The 3D titles feature is the biggest news and the most readily accepted feature. Apple has enabled easy-to-use 3D titles with materials, environment maps, templates, lighting, and edge features. Titles can be animated, of course – Apple has canned animations that can be dragged and dropped on the timeline. Users can convert 2D text to 3D with one button push. The titles are also supported in Apple’s effects module Motion, so titles can be opened in Motion and further edited with multiple lights, cameras, and tracking.

The company has enabled presets throughout the Final Cut Pro and Motion product line. So, processes created can be saved as presets and instantly applied where desired.

Apple has also revamped its Effects tools. Color correction has become a function in effects with the new version. As a result, users have much more control over color as well as other effects. Final Cut Pro has improved the color correction dashboard so that users can see four Scopes simultaneously and choose which scopes they want to see. The Scopes are graphical views, including waveform, vectorscope, histogram, and RGB parade that give a picture of the luma and chroma so users can better match the color values of scenes. The effects also support the use of draw masks to separate elements for different treatments. Masks can be created using linear, Bezier, or B-spline smoothing. Shapes are supported for every effect. By moving FCP’s color features to effects, Apple has enabled users to choose the order of how they want color-correction effects applied. In addition, Apple says the improvements in effects have enabled improved keyframing. Again, presets can be saved and reused.  

Apple has added support for Panasonic AVC-Ultra codec family, Sony’s XAVC S, XAVC, and XDCAM, JVC h.264 long GOP format, GPU-accelerated Red RAW processing with support for dual GPUs, and support for Red RAW anamorphic formats.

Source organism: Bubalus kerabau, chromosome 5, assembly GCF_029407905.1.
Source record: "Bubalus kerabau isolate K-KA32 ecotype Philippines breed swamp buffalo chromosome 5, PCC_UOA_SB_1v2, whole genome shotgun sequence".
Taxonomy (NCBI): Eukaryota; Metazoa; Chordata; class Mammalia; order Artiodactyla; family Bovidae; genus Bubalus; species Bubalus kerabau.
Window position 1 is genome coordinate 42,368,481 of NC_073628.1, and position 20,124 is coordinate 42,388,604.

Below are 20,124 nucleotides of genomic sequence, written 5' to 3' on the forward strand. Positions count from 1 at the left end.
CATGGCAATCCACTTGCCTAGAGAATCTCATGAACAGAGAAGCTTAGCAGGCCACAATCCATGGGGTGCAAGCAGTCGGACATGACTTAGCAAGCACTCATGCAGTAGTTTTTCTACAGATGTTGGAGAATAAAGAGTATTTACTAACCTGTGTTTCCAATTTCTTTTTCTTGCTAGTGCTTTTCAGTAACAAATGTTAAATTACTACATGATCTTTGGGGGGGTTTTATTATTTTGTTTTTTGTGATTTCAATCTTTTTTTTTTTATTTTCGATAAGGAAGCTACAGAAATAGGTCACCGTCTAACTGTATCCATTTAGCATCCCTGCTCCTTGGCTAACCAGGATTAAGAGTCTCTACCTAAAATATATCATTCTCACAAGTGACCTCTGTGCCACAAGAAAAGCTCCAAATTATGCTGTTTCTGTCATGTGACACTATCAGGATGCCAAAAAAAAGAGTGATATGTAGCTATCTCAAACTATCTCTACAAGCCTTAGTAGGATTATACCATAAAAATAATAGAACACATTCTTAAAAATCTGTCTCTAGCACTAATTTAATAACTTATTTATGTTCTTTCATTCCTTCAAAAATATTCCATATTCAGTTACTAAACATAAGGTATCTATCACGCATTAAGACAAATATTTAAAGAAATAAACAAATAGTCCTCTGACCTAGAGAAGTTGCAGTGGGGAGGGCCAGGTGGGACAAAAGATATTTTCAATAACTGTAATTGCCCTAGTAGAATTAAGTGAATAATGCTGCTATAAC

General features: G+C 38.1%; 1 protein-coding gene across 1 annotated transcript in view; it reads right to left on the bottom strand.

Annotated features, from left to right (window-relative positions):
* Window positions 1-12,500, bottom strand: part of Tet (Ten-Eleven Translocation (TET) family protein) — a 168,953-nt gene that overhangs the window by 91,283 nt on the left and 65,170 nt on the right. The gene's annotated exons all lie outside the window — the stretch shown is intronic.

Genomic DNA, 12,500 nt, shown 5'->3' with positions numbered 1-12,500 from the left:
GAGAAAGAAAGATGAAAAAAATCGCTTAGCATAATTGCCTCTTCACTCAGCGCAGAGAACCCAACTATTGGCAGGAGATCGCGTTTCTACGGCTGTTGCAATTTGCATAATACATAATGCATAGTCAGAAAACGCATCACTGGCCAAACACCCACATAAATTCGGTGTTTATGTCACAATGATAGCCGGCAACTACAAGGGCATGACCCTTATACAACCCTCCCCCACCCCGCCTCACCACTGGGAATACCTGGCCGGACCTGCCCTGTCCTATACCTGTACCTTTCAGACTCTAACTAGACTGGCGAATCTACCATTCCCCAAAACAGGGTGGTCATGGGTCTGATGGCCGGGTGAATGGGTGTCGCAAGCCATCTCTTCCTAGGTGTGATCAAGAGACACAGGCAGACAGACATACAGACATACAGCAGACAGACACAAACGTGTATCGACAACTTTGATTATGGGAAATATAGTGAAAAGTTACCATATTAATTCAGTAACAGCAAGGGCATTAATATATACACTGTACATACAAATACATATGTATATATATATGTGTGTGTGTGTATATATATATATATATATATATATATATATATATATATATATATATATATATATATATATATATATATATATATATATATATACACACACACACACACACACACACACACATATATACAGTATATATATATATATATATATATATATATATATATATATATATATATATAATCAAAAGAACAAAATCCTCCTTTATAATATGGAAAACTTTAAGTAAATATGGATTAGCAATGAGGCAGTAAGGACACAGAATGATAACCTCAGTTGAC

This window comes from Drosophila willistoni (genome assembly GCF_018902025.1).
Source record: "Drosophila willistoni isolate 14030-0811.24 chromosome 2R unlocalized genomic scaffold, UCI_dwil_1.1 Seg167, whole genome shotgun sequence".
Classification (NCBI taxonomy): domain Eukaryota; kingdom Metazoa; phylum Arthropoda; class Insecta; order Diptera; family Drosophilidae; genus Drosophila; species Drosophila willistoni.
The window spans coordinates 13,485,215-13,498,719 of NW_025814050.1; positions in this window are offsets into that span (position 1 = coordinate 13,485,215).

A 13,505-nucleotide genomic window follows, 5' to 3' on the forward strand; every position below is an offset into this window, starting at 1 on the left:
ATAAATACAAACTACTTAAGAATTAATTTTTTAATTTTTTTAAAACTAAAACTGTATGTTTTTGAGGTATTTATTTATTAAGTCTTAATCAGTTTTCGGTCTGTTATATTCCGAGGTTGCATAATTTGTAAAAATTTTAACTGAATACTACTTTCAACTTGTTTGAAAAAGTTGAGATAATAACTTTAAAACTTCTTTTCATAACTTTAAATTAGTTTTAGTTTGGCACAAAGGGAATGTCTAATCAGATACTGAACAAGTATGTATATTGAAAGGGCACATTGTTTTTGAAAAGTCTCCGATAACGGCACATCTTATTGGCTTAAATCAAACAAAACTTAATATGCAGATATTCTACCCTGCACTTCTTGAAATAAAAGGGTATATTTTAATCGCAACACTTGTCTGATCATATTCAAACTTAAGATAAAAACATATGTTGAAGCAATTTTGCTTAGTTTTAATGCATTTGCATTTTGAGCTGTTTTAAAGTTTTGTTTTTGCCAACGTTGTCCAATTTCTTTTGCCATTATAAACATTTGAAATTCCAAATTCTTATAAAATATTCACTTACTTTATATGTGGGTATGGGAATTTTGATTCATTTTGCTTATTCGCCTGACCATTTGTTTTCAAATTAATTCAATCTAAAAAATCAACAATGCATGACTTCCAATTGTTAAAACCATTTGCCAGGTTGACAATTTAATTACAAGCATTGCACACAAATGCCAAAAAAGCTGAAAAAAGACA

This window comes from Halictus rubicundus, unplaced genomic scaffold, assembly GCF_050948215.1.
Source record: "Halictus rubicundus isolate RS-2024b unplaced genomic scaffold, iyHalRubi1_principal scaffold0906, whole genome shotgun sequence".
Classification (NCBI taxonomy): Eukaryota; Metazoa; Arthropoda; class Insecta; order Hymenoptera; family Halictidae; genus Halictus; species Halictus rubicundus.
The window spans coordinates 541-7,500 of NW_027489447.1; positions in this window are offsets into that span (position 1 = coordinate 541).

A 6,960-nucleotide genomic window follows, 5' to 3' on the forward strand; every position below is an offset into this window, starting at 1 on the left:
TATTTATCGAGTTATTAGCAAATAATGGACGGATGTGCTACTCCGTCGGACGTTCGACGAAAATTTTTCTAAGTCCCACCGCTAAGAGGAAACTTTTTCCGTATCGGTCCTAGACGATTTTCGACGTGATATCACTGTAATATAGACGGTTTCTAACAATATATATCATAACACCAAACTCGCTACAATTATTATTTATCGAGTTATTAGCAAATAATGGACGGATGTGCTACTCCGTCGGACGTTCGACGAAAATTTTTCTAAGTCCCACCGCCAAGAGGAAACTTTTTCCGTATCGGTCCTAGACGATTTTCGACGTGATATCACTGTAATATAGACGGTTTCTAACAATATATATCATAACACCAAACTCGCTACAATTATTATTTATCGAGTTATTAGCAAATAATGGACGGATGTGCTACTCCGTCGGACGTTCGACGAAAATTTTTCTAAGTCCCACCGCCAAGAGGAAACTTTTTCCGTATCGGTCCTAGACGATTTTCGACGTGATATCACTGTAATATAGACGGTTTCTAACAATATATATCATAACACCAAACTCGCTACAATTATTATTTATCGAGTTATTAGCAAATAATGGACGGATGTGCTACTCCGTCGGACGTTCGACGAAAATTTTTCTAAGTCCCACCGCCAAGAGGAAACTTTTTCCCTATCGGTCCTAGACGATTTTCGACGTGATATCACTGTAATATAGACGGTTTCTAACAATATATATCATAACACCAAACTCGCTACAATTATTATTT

The new Final Cut Pro has support for dual GPUs when rendering for Send to Compressor. 

Apple’s improved organization and search tools have enabled the use of Smart Collections at the event and library level, meaning you can create and save search parameters.

Final Cut Pro has a new, consolidated import screen, which puts all the options in one place to improve organization, processing, and consistency. 

Motion 5.2/Compressor 4.2

Apple has also upgraded Motion and Compressor. As mentioned, improvements in 3D title have expanded in Motion, as well. In fact, most of the updates to Motion are around titles, including support for third-party partners that want to develop 3D titles. Apple says 3D templates are coming soon from developers, including Ripple Training, motionVFX, and FxFactory. Motion also has 12 new generator effects and improved keyframing. The improved controls for mask and shape creation have made it into Motion as well as Final Cut Pro. 

Compressor 4.2 has new features to improve the ability to create content to sell on the iTunes store. There are options for movie, trailer, closed captions, and Compressor creates an iTunes Store Package to be submitted to an iTunes Delivery Partner. Compressor has improvements for encoding including GPU rendering and hardware-accelerated multi-pass H.264 encoding.

Final Cut Pro X is priced at $299, while Motion and Compressor cost $49.99 each. 

Compositing News